A reference to the Odyssean image also appears in the late c. AD epic poet Nonnus :.
The 'Inconvenient Truth' about the ivory trade
Virgil borrowed the image of the two gates in lines — of Book 6 of his Aeneid , describing that of horn as the passageway for true shadows  and that of ivory as that through which the Manes in the underworld send false dreams up to the living. Two gates the silent house of Sleep adorn; Of polish'd ivory this, that of transparent horn: True visions thro' transparent horn arise; Thro' polish'd ivory pass deluding lies. Of various things discoursing as he pass'd, Anchises hither bends his steps at last.
Then, thro' the gate of iv'ry, he dismiss'd.
His valiant offspring and divining guest. Why Virgil has Aeneas return through the ivory gate whence pass deluding lies  and not through that of horn is uncertain. One theory is that it refers to the time of night at which he returned. Another explanation is that Virgil is thus indicating that what he has recounted is not to be taken as literal fact. In John Wesley 's last sermon, preached on 17 January , he spoke of how uncertain even the best conjectures about the invisible world were without revelation: "The most finished of all these accounts, is that of the great Roman poet.
Where observe how warily he begins, with that apologetic preface, — Sit mihi fas audita loqui — 'May I be allowed to tell what I have heard'. And, in the conclusion, lest anyone should imagine he believed any of these accounts, he sends the relater of them out of hades by the ivory gate, through which, he had just informed us, that only dreams and shadows pass, — a very plain intimation, that all which has gone before, is to be looked upon as a dream! Because most of the elephants with the longest tusks have been killed, their genes are no longer passed along.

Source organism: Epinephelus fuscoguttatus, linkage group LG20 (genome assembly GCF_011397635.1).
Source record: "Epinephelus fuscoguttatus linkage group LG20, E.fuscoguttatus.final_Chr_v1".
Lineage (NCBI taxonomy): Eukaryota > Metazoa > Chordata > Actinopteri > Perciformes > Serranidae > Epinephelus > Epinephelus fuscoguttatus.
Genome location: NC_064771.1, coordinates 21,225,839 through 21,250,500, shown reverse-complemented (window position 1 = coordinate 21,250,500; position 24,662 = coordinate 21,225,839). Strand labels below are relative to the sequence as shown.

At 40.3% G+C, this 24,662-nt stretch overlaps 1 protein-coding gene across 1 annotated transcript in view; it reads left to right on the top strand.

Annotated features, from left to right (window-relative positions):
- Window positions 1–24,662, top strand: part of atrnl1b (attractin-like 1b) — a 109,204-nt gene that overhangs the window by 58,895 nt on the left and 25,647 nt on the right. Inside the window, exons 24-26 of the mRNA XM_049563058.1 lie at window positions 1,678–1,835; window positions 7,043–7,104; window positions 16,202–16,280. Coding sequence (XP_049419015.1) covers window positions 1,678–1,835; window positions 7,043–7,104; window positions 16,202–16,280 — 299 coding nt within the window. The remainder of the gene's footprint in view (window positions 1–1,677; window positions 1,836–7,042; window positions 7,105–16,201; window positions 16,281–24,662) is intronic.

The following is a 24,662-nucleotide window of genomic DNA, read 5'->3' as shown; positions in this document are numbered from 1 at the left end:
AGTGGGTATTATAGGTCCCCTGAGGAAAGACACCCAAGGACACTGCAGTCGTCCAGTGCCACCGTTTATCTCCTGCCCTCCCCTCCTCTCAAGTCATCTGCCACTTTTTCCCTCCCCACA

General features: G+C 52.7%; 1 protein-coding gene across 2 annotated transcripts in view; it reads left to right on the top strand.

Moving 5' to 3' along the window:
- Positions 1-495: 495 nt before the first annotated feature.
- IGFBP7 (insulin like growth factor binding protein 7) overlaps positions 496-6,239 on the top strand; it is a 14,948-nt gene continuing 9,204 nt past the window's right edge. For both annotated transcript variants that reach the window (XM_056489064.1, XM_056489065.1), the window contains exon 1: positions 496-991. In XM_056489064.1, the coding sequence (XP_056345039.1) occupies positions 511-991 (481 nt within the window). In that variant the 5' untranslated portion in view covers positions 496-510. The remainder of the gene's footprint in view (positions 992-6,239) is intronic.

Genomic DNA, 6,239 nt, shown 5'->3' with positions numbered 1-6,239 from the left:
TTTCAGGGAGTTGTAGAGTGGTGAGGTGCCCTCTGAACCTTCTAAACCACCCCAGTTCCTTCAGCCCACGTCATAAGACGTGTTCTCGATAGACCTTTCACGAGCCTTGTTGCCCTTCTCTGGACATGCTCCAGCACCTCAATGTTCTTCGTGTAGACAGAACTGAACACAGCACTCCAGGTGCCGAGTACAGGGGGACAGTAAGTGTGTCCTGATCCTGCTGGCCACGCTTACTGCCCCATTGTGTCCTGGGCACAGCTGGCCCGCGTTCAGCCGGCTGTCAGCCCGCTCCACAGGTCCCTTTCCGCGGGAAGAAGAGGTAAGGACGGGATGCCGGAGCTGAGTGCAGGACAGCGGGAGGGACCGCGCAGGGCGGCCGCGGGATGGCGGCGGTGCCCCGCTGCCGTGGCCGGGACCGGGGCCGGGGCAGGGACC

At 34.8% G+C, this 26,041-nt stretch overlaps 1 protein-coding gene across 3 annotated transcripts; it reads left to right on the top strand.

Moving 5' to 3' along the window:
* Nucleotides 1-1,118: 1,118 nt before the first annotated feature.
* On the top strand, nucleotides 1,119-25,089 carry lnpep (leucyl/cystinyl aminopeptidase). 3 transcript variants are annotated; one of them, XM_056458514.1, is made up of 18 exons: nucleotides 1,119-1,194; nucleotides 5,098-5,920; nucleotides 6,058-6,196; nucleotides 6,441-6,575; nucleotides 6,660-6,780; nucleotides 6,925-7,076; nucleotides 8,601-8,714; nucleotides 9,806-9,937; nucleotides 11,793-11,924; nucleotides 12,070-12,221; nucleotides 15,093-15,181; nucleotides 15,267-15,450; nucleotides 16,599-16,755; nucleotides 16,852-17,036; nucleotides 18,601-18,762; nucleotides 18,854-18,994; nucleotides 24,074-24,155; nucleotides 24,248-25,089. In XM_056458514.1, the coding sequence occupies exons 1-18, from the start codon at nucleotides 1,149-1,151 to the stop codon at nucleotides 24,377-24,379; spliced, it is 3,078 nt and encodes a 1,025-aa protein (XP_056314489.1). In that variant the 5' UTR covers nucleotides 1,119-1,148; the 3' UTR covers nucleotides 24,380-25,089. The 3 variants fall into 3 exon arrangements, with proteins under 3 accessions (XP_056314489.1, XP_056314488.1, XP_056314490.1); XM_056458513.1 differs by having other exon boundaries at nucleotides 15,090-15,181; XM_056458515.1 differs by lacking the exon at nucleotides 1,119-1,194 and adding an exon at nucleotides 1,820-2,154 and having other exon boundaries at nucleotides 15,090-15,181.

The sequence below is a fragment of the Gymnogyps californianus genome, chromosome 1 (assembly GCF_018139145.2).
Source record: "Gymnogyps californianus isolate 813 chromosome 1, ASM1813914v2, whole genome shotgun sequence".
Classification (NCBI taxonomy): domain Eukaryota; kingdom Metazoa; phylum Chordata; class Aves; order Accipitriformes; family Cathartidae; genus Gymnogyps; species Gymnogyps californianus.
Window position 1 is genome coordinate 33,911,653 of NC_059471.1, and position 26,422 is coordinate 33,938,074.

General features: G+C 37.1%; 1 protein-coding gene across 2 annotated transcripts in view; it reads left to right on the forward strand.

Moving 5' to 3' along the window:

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That is one of the reasons authorities are confiscating shorter and thinner tusks every year. Another reason: Since most of the oldest bull elephants have been poached for their longer tusks, poachers now are going after the females and the younger males. This spells disaster for breeding herds. One of the largest tusks ever found was about 10 feet long and weighed over pounds. Tusks can grow up to seven inches a year. Kilimanjaro Tusks, ca.
Like humans, elephants have a preference over which tusk they use for their primary jobs such as breaking branches, digging for water, ripping bark off trees. You can tell which tusk is dominant by looking at it- the most-used tusk will be shorter and rounder at the tip. In fact, a broken tusk, which is common, can lead to a life-threatening infection. But poachers use darts, poison and high-powered automatic rifles with night scopes to take elephants down and, while they are dying, the tusks are gouged out of from the living elephant's skull.
The elephants die an agonizing, slow death from hemorrhage. Only two thirds of the elephant's tusk is made of ivory and is visible while the elephant is living. The base of the tusk is embedded in the skull and made of pulp, blood and nerves -like the roots of our own teeth. Ivory can be taken from hippos, walruses, sperm whales, horn-billed birds and even from fossilized mammoths.
What makes elephant ivory so prized is its softer carvability. Though many have proposed solutions like this, they are impractical as elephants would have to be darted with anesthetic or their watering holes infused with dye. Darting is far from an exact science and can kill or maim an elephant. Surface scars into the ivory could be repaired by sanding or, if they are too deep, could cause infection. Placing chemicals in the water supply risks poisoning the elephants and other smaller animals who use the same source, but also doesn't solve the problem of making future growth of the tusk undesirable.
A palm-like tree called Tagua gives us " nuts that can be carved like ivory and are used for everything from jewelry to umbrella handles-an inexpensive and renewable alternative. A piece made from synthetic ivory. Steve Coogan. Rugby union. Motor racing. US sports.
PR stunt hides a brutal truth about the ivory trade
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PR stunt hides a brutal truth about the ivory trade
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